Since taking over as executive chef at Chicago’s Sepia, Andrew Zimmerman has racked up the accolades. Arguably the biggest honor has been a one-star rating in the Michelin Guide for the past three years. Zimmerman is a master at using classic technique to elevate the mainly local and organic ingredients on his American menu. We asked him how he balances a demanding job and a growing family.

What’s an average day for you like?

I get up at about 7, when my two-year-old daughter Zola wakes me up. Then we make a pot of tea and have breakfast. I try to spend a couple of hours in the morning reading books to my daughter and playing with her. I’m usually at work by 10:30 or 11, and I get home at about midnght.

Sounds like quite the grind. Are you ever able to take off in the middle of the day?

No, there is no time. A guy came here from France to do a dinner in our private space next door, and he arrived at 9, we worked on some of the dishes for this dinner that we were doing together, and at 11:30 he said “Okay, I’m going to have lunch.” He came back around 4 and asked, “So, did you get a chance to go home or take off between lunch and dinner?” And we’re in the same line of work, right? I’m not unusual for somebody [an American] in my job.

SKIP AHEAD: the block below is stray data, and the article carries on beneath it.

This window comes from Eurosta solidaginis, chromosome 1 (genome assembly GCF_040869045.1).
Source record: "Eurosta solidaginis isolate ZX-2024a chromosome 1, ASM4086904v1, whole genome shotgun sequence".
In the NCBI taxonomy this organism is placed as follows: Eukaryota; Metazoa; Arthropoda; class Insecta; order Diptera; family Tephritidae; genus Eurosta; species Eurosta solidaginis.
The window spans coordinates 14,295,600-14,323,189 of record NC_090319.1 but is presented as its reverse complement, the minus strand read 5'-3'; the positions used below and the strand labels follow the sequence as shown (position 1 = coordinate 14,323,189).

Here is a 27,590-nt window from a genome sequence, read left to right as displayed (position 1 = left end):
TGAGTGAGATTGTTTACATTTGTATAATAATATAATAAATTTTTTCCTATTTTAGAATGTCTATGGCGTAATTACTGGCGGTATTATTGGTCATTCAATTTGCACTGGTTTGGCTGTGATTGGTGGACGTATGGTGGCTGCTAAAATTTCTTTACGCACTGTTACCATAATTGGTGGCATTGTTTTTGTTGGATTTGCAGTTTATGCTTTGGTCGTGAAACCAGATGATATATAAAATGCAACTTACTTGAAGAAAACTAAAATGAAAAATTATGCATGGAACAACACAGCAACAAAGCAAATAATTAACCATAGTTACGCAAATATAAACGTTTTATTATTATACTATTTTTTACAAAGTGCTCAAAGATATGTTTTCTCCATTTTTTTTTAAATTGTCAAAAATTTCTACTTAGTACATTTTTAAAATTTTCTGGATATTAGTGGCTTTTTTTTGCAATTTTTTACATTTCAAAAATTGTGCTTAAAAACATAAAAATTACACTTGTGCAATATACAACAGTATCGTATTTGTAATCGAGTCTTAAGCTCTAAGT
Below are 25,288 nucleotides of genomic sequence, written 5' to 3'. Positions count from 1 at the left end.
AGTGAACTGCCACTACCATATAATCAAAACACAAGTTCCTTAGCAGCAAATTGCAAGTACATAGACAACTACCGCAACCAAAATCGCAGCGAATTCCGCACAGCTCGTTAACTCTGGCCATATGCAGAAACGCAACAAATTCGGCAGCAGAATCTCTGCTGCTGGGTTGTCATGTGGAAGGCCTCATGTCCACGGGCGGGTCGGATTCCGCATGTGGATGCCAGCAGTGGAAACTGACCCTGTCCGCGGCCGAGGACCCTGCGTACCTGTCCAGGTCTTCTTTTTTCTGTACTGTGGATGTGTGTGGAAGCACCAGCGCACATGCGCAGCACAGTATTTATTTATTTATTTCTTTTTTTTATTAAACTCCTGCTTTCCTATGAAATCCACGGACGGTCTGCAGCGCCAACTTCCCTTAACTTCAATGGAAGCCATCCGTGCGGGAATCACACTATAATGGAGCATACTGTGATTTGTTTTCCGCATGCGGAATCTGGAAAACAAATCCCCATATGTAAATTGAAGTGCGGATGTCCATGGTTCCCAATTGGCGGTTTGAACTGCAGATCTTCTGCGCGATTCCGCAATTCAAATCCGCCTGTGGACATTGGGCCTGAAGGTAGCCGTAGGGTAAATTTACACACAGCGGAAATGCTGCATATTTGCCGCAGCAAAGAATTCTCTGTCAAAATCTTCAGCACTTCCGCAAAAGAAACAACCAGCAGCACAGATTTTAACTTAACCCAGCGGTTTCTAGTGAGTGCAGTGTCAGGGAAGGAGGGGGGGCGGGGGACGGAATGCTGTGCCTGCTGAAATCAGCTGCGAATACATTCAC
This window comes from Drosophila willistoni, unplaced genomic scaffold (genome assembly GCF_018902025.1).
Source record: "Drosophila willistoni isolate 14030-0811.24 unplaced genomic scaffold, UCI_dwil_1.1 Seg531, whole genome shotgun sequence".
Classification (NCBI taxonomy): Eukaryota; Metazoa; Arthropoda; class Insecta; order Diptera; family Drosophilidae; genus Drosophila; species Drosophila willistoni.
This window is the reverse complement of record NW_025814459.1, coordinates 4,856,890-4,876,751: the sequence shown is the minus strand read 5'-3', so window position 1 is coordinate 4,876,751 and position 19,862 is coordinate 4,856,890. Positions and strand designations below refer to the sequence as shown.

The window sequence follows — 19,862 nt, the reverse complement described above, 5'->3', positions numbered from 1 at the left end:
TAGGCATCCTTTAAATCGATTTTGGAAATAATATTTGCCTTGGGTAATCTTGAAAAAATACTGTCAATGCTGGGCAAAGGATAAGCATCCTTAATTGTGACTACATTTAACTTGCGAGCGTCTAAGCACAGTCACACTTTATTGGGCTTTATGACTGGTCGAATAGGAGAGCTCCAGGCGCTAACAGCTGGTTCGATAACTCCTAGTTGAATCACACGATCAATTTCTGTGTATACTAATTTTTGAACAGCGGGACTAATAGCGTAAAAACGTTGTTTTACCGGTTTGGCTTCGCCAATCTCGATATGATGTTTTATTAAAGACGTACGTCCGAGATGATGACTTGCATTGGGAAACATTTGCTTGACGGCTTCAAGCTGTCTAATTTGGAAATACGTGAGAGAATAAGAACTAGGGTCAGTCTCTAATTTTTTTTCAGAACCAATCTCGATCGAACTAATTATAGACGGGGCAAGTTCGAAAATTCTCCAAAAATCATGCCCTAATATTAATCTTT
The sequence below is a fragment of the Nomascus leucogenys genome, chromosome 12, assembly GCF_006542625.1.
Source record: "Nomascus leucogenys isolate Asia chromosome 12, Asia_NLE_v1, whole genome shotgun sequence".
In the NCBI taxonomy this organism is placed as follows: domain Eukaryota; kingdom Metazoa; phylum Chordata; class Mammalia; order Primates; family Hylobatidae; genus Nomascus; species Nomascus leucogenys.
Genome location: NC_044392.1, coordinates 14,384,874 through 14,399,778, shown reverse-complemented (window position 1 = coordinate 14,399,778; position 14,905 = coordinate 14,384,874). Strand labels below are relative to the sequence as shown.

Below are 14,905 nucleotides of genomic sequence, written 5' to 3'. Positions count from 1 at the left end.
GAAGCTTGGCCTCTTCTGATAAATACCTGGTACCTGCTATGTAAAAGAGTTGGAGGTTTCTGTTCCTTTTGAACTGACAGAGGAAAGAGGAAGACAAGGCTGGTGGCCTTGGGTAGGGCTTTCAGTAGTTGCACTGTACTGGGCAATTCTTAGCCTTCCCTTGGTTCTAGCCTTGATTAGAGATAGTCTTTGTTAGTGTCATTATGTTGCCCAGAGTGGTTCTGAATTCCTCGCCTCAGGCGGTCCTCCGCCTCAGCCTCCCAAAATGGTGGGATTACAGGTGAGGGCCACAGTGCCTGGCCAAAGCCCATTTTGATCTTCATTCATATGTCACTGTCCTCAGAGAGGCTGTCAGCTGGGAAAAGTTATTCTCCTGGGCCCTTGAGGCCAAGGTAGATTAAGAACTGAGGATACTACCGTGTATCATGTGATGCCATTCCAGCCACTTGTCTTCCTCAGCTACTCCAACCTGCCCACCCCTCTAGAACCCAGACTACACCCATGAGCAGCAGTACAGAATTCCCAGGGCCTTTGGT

We’re going to have another child soon, so I’m going to have to figure out ways to truncate my schedule at least a little.

What’s an ideal way for you to spend a day off?

It would be nice if we could do fun things with my daughter. She likes going to the Garfield Park Conservatory, walking around and looking at plants. We might try to fit in some shopping, because there’s really no time to do that except on my days off. We’ll go pick up some groceries for me to make dinner. Maybe we can sneak in another fun activity for Zola, because we have to work around her nap schedule. Then I’d make dinner and we’d stay home. I know that doesn’t sound very glamorous.

What’s for dinner with a two-year-old?

We’re trying to encourage her to eat what we eat. But right around now she’s kind of particular. So we make something for her and then something for ourselves. I cook a lot of Indian food at home; a staple is chicken tikka masala. We love a roasted chicken with a bread salad. And my wife Lindsey is a reformed vegetarian, so I make vegetarian chili a lot.

You have quite the stash of condiments in there.

I’d like to think that a lot of chefs’ refrigerators are like this, but it’s always full of things that you can’t make anything out of. There’s always one to three kinds of miso or fermented chili paste, several kinds of cheeses, some pickled thing. There are always too many condiments, because chefs will say “I want Dijon mustard for this, or fermented Chinese black beans for that.” And there’s always rendered duck fat or pork fat. My wife makes fun of me because at one time I had three different containers of lard in the refrigerator.

You seem pretty disciplined. Any food vices?

I really like Fritos on chili, which is pretty trashy. And there’s a company in Wisconsin that makes a spreadable Cheddar. I’ve got to admit that I like that stuff on Triscuits.